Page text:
Estimating cross-covariance models for cokriging
When you have multiple datasets and you want to use cokriging, you need to develop models for cross-covariance. Because you have multiple datasets, you keep track of the variables with subscripts, with Z k (sj ) indicating a random variable for the kth data type at location si . The cross-covariance function between the kth data type and the mth data type is then defined to be
C km (si,sj) = cov(Zk(si), Zm(sj)).
Here is a subtle and often confusing fact: C km (si ,s j ) can be asymmetric: C km (s i ,sj ) ≠ C mk (si ,s j ) (notice the switch in the subscripts). To see why, look at the following example. Suppose you have data arranged in one dimension, along a line, such as the following:
The variables for type 1 and 2 are regularly spaced along the line, with the thick red line indicating highest cross-covariance, the green line less cross-covariance, and the thin blue line the least cross-covariance, with no line indicating 0 cross-covariance. This figure shows that Z1(si ) and Z2(sj ) have the highest cross-covariance when s i = sj , and the cross-covariance decreases as s i and s j get farther apart. In this example, C km (si ,sj ) = C mk (s i ,s j ). However, the cross-covariance can be "shifted":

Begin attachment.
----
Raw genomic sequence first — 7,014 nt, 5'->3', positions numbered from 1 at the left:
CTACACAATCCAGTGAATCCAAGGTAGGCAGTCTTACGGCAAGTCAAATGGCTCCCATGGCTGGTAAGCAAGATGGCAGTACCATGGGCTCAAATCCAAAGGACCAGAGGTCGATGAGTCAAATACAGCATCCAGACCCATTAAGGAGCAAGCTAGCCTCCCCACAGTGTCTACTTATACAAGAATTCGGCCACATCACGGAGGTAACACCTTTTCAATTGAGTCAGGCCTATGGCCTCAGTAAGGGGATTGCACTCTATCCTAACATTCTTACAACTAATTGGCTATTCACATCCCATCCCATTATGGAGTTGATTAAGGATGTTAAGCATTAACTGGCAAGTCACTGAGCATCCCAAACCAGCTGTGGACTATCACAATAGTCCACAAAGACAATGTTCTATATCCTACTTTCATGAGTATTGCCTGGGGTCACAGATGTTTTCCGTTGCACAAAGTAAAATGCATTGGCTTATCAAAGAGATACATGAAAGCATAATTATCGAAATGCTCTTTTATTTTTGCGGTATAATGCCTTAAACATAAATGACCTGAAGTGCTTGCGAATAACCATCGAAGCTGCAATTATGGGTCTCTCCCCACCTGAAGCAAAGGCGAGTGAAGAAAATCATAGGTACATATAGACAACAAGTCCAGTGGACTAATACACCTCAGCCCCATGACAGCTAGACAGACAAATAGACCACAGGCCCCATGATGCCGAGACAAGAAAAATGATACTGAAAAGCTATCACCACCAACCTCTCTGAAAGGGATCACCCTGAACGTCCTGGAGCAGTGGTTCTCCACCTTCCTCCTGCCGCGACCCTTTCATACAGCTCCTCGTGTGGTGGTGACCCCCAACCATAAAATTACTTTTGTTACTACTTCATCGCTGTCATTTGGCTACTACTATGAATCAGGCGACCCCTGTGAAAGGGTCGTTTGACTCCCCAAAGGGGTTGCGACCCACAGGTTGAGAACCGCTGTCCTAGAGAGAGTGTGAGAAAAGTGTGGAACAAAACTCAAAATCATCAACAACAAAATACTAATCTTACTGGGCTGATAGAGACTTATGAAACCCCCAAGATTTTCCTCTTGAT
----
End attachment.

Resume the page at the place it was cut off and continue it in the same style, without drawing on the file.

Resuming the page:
Notice that C12(s2,s3) now has the minimum cross-covariance (thin blue line) while C21(s2,s3) has the maximum cross-covariance (thick red line), so here C km (s i ,sj ) ≠ C mk (si ,sj ). Relative to Z1, the cross-covariances of Z2 have been shifted -1 unit. In two dimensions, Geostatistical Analyst will estimate any shift in the cross-covariance between the two datasets if you click the shift parameters.
The empirical cross-covariances are computed as follows:
Average [ (z1(si) - 1) (z2(sj) - 2)]
where Z k (s i ) is the measured value for the kth data set at location si ,k is the mean for the kth dataset, and the average is taken for all si and s j separated by a certain distance and angle. As for the semivariograms, Geostatistical Analyst shows both the empirical and fitted models for cross-covariance.
Choosing different cross-covariance models, using compound cross-covariance models, and choosing anisotropy will all cause the theoretical model to change. You can make a preliminary choice of model by seeing how well it fits the empirical values. Changing the lag size and the number of lags and adding shifts will change the empirical cross-covariance surface, which will cause a corresponding change in the theoretical model. Geostatistical Analyst computes default values, but you should feel free to try different values and use validation and cross-validation to choose the best model.